4. How do Canada and the United States compare when it comes to gender and racial equality? Is there a significant difference between the two countries in these two respects?
With respect to racial equality, it appears that racist sentiments are somewhat more pervasive in the US than in Canada. On the other hand, the US had a black President, a much higher percentage of blacks hold public office in the US than in Canada, and that the number of blacks among the chief executive officers of the largest 1000 companies is greater than for the 1000 largest companies in Canada. The average incomes of blacks in Canada are about 80 per cent of white Canadians, roughly the same as in the US.
With respect to gender, differences between Canada and the US are not great. In some cases, Canada tends to be more equal, while in others, the US tends to be more equal. The percentage of female legislators in each country’s national legislature is not very different and public opinion is almost identical in the two countries regarding relations between the sexes and the roles appropriate to each. (pp. 55–56)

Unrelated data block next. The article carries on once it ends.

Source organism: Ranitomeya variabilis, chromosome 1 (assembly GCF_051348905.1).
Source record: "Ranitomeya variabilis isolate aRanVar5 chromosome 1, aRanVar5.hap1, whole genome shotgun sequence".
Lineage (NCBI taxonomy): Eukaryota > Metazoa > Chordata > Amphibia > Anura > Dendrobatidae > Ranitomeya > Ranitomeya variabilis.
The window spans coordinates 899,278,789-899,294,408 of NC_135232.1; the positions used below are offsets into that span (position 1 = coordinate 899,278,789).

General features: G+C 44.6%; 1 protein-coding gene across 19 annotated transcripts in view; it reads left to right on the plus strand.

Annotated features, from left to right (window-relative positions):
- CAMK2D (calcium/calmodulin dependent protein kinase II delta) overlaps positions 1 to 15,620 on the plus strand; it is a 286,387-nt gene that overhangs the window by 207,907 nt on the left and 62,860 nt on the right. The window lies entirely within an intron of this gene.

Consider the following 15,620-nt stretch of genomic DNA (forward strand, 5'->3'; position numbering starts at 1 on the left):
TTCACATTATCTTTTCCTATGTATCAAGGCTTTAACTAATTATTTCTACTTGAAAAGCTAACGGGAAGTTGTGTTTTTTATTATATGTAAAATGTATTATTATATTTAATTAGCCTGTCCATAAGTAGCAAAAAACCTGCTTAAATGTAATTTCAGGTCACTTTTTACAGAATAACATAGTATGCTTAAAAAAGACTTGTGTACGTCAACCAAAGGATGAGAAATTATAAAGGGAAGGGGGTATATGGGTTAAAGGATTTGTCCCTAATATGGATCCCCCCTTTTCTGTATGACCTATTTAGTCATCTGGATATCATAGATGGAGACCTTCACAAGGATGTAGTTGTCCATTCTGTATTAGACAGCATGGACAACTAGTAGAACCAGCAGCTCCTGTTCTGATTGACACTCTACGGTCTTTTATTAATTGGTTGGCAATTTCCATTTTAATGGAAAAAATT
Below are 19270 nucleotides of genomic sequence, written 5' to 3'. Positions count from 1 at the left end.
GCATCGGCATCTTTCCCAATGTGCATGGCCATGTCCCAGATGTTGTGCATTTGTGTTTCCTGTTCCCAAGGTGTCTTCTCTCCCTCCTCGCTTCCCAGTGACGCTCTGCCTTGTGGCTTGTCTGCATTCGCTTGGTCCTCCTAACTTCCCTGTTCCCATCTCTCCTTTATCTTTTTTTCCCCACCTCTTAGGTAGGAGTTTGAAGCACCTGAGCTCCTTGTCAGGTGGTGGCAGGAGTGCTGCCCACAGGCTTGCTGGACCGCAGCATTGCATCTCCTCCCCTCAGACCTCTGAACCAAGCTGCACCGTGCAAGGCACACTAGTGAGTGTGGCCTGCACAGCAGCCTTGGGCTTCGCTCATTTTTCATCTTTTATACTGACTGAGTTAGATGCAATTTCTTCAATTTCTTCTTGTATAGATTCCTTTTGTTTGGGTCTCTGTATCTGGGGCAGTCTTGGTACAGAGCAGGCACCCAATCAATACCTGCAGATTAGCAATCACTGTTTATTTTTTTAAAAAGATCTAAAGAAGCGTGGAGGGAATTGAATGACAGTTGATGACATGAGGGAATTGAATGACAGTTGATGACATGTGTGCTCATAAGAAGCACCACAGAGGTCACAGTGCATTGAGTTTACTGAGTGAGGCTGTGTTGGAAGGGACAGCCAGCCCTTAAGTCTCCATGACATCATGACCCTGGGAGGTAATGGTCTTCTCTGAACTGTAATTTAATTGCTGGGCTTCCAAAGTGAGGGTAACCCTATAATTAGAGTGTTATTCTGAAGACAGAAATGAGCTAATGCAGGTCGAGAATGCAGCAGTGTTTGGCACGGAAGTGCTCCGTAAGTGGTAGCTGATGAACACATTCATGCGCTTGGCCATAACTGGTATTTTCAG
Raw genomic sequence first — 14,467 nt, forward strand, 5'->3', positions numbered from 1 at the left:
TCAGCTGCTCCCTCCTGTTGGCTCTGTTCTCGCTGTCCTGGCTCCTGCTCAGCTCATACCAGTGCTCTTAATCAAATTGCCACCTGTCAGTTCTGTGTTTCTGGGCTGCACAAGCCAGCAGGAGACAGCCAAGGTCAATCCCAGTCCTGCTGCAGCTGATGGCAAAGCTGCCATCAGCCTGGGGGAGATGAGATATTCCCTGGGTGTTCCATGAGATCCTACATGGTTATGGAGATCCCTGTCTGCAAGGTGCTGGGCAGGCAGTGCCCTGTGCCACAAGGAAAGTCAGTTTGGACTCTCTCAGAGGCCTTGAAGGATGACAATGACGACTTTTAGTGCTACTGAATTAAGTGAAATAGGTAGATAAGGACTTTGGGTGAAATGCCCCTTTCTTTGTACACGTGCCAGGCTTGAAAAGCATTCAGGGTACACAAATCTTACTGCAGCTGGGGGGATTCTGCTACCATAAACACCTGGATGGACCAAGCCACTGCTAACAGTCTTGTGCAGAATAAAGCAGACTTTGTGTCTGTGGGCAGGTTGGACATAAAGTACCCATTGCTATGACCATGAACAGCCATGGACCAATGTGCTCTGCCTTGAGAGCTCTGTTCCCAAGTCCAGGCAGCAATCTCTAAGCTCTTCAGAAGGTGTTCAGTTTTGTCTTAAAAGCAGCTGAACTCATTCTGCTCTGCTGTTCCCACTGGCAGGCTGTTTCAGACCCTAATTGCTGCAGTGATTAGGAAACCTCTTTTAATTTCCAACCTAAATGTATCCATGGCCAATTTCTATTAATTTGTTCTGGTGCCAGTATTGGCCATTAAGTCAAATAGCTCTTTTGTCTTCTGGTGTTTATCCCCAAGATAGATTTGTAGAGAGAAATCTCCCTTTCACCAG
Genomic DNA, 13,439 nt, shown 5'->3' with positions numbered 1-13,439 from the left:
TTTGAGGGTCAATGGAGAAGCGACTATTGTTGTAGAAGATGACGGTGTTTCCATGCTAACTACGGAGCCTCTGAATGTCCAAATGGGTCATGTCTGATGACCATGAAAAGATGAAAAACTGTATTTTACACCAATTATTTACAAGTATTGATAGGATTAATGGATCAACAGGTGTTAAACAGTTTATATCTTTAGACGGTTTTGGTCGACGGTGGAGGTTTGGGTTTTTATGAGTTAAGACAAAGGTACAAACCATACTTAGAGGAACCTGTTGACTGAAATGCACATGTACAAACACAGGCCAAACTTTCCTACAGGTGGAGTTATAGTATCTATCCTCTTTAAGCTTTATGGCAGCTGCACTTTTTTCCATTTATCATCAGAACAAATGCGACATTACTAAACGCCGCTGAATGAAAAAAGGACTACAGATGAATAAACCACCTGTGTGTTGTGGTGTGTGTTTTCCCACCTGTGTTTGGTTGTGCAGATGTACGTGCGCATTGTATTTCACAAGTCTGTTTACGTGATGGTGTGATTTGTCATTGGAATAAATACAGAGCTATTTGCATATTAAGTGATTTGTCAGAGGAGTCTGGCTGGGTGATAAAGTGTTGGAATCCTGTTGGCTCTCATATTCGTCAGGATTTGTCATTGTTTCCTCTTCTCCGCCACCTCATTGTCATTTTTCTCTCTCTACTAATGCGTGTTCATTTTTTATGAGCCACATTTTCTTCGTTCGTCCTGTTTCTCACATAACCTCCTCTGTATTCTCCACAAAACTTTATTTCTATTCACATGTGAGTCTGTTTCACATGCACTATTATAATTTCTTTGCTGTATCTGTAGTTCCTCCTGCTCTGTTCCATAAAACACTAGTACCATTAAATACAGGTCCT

5. In what ways does the Canadian government “do more” than the American government?
Canadian governments do more than American governments to redistribute wealth. They have been resistant to the enlargement of private health care. They own corporations to provide services. They do more to promote particular cultural values, (e.g., multiculturalism and bilingualism). In Canada, the state accounts for a larger share of gross national expenditure and taxes its citizens more. (pp. 53–59)
6. According to your textbook, do Americans value freedom more than Canadians? Why or why not?